Lately I have been in travel and entertainment mode and that seems to necessitate eating in restaurants much more than I would like. Do you even seem trapped in life phases like that? Not to worry.
The first thing to know about restaurant food is that almost all of it is highly processed. Have you ever noticed how a particular entrée tastes exactly the same at any Applebee’s you might visit? It’s no coincidence or even a precisely managed cookbook. No, it all comes from the same centralized chemistry lab they like to call a “kitchen.”
Yes, even the salads are probably prepared from bagged greens that have been sprayed to maximum lifespan–for the greens, not for you.
Most soups loaded with unhealthy table salt come from cans or huge chemically-laden institutional-sized bags. Most entrees also come from frozen stock. How appetizing!
I don’t even want to go into the sources of meats most commonly served in restaurants that usually come from animals raised on feed lots fed a variety of horrible things like plastic pellets, arsenic, and even members of their own species, just to name a few. Then there are farmed fish with ivermectin (a carcinogenic substance used to rid the poor fish of sea lice).
Then add in the grossly oversized restaurant portions, the heavy sugar and salt content and you’ll see that restaurant eating can really be a problem in terms of your waistline and your overall health.
Fine dining establishments may have healthier choices, in the unlikely event your wallet or your expense account can stand the punishment
Here are few tips to help you avoid the pitfalls of restaurant eating:
1. Avoid chain restaurants. They almost invariably mass produce and process their “food.” Mom and pop and local restaurants are more likely to have local grown and prepared food.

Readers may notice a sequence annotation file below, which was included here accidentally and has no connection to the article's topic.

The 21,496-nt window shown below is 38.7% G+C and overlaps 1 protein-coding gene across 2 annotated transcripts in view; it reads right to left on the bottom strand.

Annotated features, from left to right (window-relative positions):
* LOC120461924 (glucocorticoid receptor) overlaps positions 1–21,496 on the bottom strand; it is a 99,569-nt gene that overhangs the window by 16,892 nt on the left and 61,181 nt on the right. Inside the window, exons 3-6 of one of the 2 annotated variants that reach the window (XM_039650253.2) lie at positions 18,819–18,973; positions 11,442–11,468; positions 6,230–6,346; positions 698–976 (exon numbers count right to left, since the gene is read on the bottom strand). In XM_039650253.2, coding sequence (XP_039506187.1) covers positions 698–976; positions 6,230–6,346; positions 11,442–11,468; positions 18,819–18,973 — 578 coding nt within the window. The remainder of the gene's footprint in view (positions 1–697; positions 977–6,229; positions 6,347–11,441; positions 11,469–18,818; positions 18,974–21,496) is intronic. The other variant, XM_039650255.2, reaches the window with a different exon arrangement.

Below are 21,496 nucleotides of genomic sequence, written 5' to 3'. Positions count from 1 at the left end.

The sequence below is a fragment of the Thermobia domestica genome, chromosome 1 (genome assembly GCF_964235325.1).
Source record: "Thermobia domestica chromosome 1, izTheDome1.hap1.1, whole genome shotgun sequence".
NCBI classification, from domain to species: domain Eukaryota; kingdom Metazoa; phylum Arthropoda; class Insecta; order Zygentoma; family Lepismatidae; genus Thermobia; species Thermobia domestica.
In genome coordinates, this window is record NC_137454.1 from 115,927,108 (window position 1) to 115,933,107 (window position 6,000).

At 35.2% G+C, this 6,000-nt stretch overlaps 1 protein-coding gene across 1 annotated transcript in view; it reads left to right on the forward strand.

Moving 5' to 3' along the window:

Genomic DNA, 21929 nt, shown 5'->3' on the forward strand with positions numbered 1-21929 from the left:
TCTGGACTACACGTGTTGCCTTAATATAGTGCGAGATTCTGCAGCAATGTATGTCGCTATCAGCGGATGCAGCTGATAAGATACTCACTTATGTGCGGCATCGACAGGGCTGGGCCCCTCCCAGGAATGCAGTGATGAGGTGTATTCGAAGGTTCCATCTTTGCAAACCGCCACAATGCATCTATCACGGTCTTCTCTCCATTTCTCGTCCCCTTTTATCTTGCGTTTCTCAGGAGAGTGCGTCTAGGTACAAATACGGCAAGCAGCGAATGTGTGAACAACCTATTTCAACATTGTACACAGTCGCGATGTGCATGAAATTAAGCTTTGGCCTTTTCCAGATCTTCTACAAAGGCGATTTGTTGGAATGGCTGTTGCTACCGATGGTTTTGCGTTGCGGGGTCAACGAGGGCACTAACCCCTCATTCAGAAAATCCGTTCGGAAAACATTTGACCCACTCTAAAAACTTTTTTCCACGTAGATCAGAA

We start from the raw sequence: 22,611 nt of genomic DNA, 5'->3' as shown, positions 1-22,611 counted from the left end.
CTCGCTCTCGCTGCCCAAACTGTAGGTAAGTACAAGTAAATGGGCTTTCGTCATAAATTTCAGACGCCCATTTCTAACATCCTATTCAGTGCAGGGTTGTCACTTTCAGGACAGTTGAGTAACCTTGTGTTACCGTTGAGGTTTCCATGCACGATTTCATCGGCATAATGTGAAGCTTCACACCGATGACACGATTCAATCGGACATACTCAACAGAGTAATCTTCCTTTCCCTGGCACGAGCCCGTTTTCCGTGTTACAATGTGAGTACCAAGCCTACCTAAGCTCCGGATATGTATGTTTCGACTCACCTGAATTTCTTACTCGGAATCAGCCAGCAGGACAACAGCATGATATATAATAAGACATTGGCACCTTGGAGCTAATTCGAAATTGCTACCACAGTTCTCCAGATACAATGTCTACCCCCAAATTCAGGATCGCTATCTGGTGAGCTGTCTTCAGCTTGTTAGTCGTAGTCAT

2. ASK! Interrogate your server. If the server doesn’t know the source of meats, fish and other menu items, ask to talk to a manager. You definitely want to know if fish is wild caught, if MSG is added and if organic salad ingredients are available.
3. BYO: Salad dressings are almost always from highly processed sources. Bring a small container of your own dressing.
4. Nix the bread: Again, it’s almost always made from brominated white flour and has virtually no nutritional value no matter how good it might smell when the steaming basket is set on your table.
5. Say “no” to fried and breaded: Most restaurant chains use unhealthy fats and even trans fatty acids, In any case, fried food is loaded with empty calories. Ditto for most sauces and gravies, which come from a plastic bag full of chemically-laden goo.
5. Say no to desert: That’s so hard, I know. Just know also that the deserts you prepare at home are undoubtedly healthier, have less sugar and are better for you. Opt instead for fresh fruit, if they have it, or just a cup of tea.
6. Ask for a go box: Then put half of your entrée in it as soon as it is served. Restaurant portions are usually about twice the number of calories you should be consuming at one sitting.
7. Shop local: Even if you just have one of those mini-fridges in your hotel room the local supermarket or health food store will probably supply you with some essentials even organic pre-washed salad greens, perhaps some olives, a little organic cheese and you’re good to go.
And finally,remember I believe that all food is nourishing when combined with a good attitude. I remember a study done several years ago that showed that prison inmates who paused for a moment to bless their food, were far healthier than their fellow inmates who did not bless the same institutional glop they were eating.
Ahh, the power of the mind!